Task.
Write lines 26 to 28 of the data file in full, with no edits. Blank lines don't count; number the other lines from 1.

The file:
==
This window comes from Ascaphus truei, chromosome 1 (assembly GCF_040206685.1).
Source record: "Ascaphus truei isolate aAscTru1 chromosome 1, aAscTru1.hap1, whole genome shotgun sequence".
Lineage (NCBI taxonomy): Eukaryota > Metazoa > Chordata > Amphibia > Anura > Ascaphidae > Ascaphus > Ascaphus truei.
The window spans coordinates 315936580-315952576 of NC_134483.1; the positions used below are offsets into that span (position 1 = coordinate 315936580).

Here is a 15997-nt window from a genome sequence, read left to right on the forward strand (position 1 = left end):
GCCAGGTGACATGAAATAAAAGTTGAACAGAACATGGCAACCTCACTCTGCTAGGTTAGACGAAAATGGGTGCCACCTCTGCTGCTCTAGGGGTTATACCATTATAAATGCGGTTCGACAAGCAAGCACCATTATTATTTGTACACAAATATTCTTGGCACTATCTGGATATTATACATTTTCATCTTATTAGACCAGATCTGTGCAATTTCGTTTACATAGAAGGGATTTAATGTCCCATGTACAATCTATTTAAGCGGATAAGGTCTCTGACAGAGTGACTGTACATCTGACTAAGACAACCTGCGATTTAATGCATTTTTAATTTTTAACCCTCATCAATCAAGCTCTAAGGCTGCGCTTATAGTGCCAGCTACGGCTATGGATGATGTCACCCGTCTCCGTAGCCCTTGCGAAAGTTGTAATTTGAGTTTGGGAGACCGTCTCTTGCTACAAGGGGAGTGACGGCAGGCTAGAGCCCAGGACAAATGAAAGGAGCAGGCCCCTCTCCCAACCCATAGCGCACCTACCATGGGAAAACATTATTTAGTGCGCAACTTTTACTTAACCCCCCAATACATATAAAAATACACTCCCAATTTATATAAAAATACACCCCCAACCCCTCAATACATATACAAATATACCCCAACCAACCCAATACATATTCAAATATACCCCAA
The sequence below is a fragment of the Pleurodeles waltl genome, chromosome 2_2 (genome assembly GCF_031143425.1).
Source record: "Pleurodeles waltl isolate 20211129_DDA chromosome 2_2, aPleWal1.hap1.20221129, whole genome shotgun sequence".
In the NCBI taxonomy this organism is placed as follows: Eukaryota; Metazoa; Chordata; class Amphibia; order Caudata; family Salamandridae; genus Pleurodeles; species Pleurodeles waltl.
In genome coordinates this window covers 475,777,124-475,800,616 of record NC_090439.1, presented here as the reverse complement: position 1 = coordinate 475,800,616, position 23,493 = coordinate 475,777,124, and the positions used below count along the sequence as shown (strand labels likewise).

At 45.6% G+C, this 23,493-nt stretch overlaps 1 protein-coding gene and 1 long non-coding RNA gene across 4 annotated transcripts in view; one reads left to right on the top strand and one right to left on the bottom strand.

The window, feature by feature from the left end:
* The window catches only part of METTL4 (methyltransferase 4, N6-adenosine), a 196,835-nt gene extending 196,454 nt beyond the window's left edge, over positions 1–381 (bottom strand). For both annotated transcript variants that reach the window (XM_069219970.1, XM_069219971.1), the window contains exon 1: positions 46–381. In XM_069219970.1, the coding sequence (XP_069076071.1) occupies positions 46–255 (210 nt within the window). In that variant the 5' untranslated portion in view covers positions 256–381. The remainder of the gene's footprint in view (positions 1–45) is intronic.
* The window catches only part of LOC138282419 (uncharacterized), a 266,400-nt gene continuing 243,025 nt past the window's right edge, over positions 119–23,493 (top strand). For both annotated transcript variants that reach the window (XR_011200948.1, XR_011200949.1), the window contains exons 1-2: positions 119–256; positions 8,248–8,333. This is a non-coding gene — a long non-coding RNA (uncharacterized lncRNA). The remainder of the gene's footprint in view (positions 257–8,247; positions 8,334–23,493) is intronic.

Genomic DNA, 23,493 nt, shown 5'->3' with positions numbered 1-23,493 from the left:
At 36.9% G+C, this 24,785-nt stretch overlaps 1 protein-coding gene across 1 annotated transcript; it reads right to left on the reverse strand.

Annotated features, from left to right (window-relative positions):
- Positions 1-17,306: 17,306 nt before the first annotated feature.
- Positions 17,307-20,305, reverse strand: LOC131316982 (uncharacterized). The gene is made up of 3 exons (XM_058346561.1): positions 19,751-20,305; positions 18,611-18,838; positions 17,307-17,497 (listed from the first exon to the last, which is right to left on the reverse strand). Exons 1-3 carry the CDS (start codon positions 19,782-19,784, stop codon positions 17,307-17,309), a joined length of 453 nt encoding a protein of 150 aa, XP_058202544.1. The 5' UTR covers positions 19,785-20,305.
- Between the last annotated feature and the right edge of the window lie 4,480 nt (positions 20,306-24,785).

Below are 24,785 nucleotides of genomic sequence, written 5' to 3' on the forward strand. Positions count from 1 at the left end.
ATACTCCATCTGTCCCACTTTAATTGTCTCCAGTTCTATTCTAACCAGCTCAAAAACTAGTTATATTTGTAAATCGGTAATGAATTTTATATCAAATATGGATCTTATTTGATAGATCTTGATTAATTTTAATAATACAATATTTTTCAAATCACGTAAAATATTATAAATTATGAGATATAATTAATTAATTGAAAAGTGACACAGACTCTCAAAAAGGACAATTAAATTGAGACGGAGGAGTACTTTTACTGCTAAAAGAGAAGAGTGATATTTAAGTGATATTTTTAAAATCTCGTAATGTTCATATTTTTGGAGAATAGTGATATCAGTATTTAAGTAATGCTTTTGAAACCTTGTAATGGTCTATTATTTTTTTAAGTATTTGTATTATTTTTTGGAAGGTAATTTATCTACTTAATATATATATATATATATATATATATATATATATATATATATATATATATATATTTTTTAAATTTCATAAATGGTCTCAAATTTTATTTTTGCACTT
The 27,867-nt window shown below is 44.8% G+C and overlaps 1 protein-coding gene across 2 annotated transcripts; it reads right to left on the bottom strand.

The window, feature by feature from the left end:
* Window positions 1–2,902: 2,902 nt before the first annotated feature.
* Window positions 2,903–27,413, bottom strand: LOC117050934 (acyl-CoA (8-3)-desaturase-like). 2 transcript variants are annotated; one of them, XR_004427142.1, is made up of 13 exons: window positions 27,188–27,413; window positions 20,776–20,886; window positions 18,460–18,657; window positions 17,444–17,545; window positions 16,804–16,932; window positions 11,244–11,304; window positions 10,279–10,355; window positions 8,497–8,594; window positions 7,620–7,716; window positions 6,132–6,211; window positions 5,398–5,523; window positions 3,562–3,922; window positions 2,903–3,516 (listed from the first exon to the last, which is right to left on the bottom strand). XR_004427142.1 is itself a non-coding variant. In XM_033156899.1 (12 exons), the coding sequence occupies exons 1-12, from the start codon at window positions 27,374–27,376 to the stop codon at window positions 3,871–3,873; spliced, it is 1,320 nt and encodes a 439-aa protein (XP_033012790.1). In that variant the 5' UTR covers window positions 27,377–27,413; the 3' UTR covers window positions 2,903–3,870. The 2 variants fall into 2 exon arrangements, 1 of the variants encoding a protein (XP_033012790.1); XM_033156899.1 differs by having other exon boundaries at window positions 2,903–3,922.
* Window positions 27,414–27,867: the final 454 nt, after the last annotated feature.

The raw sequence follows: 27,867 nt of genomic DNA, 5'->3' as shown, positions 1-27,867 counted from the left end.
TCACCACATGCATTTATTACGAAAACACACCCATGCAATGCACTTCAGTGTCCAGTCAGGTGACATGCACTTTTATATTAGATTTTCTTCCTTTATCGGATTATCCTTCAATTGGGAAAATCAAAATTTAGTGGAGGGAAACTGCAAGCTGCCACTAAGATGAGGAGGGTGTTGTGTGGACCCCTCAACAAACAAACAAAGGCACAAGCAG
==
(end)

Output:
* Window positions 2,903–27,413, bottom strand: LOC117050934 (acyl-CoA (8-3)-desaturase-like). 2 transcript variants are annotated; one of them, XR_004427142.1, is made up of 13 exons: window positions 27,188–27,413; window positions 20,776–20,886; window positions 18,460–18,657; window positions 17,444–17,545; window positions 16,804–16,932; window positions 11,244–11,304; window positions 10,279–10,355; window positions 8,497–8,594; window positions 7,620–7,716; window positions 6,132–6,211; window positions 5,398–5,523; window positions 3,562–3,922; window positions 2,903–3,516 (listed from the first exon to the last, which is right to left on the bottom strand). XR_004427142.1 is itself a non-coding variant. In XM_033156899.1 (12 exons), the coding sequence occupies exons 1-12, from the start codon at window positions 27,374–27,376 to the stop codon at window positions 3,871–3,873; spliced, it is 1,320 nt and encodes a 439-aa protein (XP_033012790.1). In that variant the 5' UTR covers window positions 27,377–27,413; the 3' UTR covers window positions 2,903–3,870. The 2 variants fall into 2 exon arrangements, 1 of the variants encoding a protein (XP_033012790.1); XM_033156899.1 differs by having other exon boundaries at window positions 2,903–3,922.
* Window positions 27,414–27,867: the final 454 nt, after the last annotated feature.

The raw sequence follows: 27,867 nt of genomic DNA, 5'->3' as shown, positions 1-27,867 counted from the left end.